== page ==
The exceptions which used to apply in respect of younger offenders have been whittled
away over recent years so that all offenders are now subject to the same rules, although it
is right to say that youth should be a factor in determining how these rules are applied.
The result is that if a young offender remains silent during the investigation stage or at
court, adverse inferences may be drawn from a failure to answer questions or give
evidence. It is argued that this may, in certain cases, offend the presumption of innocence
included in Article 6 (2).
The right not to be discriminated against only exists in respect of the enjoyment of the
various rights and freedoms specifically set out in the convention.18 Even within this
limitation, it would be reasonable to expect a number of prejudice- based challenges.
For example, young people are subject to different rules according to their age and/or
gender and some challenges are almost certain to follow the application of these rules.
Thus, females of 15-16 years of age are remanded to local authority secure
accommodation rather than prison, whereas males of the same age may receive the same
treatment only if they are deemed to be ‘vulnerable’ and a place can be found for them.
Further, young people of 17 years of age are treated as adults and remanded to prison
accommodation under adult legislation even though they have yet to attain their majority.
The concept of proportionality is relatively new to English law. It has come to the fore largely in
the field of sentencing. Otherwise, the nearest we have come to it is with the test of
‘reasonableness’ but actions may be reasonable without being proportionate. Different criteria
apply. In the Act, the concept of proportionality is central to deciding whether conduct offends
certain rights. The question is whether the action or conduct in question is excessive even though
the aim be a reasonable one.
Some of the rights preserved by the Act are absolute. Thus, as has been explained above, torture,
inhuman or degrading treatment or punishment can never be justified. Other rights are said to be
‘qualified’ in that they may be encroached upon - in certain circumstances. For example, Article 8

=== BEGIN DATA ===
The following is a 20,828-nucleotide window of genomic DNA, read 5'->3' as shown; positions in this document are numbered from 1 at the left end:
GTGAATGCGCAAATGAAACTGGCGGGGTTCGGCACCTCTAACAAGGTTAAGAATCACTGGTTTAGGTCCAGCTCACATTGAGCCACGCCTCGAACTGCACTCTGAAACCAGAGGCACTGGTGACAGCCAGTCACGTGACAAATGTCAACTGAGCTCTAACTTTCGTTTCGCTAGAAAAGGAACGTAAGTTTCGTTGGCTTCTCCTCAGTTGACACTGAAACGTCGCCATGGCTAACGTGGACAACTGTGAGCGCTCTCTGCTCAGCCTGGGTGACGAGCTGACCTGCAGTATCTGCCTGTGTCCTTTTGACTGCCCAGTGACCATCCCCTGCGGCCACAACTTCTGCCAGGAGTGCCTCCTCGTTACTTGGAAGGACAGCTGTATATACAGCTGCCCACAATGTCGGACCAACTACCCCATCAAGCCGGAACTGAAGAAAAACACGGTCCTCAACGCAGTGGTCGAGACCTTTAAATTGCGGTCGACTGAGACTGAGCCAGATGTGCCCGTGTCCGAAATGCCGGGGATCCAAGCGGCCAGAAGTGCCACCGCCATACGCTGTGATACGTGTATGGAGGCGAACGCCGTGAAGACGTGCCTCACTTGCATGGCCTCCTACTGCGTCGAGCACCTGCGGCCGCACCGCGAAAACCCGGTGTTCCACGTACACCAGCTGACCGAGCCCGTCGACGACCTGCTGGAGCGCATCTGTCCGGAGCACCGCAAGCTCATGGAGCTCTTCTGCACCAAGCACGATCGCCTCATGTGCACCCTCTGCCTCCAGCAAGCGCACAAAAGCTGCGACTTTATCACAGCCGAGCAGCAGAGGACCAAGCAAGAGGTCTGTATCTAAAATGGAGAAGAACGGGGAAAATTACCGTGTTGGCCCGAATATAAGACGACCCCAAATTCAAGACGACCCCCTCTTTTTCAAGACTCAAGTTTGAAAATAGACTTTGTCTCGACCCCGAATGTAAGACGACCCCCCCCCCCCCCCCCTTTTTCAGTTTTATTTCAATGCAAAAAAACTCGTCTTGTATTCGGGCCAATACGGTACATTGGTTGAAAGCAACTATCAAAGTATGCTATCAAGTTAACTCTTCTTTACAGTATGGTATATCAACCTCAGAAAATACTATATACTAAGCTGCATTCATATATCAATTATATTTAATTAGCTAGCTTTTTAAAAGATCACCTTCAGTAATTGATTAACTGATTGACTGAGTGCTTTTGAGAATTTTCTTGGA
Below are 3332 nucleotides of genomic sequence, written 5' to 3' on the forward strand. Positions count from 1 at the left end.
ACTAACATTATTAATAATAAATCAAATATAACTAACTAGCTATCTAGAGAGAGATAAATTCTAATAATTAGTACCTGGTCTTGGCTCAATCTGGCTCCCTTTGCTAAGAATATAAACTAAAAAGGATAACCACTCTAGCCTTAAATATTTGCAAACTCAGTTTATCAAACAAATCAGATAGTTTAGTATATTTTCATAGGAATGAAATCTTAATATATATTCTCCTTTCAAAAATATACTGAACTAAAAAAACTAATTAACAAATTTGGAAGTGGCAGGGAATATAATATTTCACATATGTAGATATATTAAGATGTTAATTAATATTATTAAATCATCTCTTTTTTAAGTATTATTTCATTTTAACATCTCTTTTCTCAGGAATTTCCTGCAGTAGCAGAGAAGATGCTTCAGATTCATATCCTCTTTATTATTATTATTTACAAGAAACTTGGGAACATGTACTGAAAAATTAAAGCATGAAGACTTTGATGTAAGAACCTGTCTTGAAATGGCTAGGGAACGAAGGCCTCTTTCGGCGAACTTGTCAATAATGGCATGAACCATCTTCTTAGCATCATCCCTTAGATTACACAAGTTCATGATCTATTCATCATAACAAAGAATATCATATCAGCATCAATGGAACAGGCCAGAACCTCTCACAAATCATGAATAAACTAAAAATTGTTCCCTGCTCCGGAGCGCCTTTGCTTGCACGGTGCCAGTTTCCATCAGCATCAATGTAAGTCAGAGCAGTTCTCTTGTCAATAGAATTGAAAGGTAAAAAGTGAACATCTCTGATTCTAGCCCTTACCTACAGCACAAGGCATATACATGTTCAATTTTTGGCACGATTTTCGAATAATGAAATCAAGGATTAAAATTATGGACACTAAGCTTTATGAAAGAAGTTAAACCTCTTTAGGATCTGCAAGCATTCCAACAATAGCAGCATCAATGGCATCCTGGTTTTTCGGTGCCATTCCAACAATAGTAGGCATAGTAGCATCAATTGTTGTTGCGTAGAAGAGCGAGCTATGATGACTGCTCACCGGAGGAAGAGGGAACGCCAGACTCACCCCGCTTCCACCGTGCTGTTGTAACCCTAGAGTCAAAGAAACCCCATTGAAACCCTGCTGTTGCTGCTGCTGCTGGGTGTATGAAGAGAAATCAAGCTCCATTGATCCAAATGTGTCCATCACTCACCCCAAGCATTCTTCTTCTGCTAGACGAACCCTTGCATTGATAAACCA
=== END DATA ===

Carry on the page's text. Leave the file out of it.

provides for the right to respect for private and family life subject to such interference ‘as is
accordance with the law and is necessary in a democratic society in the interests of national
security, public safety or the economic well-being of the country, for the prevention of disorder or
crime, for the protection of health or morals, or for the protection of the rights and freedoms of
others. Similar words are used to qualify other rights. Perhaps the key word is ‘necessary’
because actions may have the desired result without being ‘necessary’ and it is this word which
introduces proportionality. So, several orders available under the Crime and Disorder Act 1998
such as action plan orders or parenting orders may be challenged in appropriate cases on the basis
that they offend the right to family life and are not ‘necessary’ to achieving one or more of the
See Article 14
For greater depth on the subject, readers are referred to the Nacro Briefing ‘Proportionality in the
Youth Justice System’ published in October 2000.
H United Nations Convention on the Rights of the Child
This convention came into force on 2 September 1990. Its status is the subject of debate but some
things are certain. First, the UK is a signatory to it so our legislation, practice and procedure
should be consistent with it. Second, the convention has not been incorporated into our domestic
law and the Act does not change this situation. It is not therefore directly enforceable in the UK.
On the other hand, it is frequently cited as an appropriate standard or model by which matters are
judged. It is, at the very least, of persuasive authority - by virtue of the UK being a signatory and
its importance in European jurisprudence.
The United Nations convention contains much that is relevant to the youth justice system and two
points are worthy of note here. The Crime and Disorder Act 1998 states unequivocally that the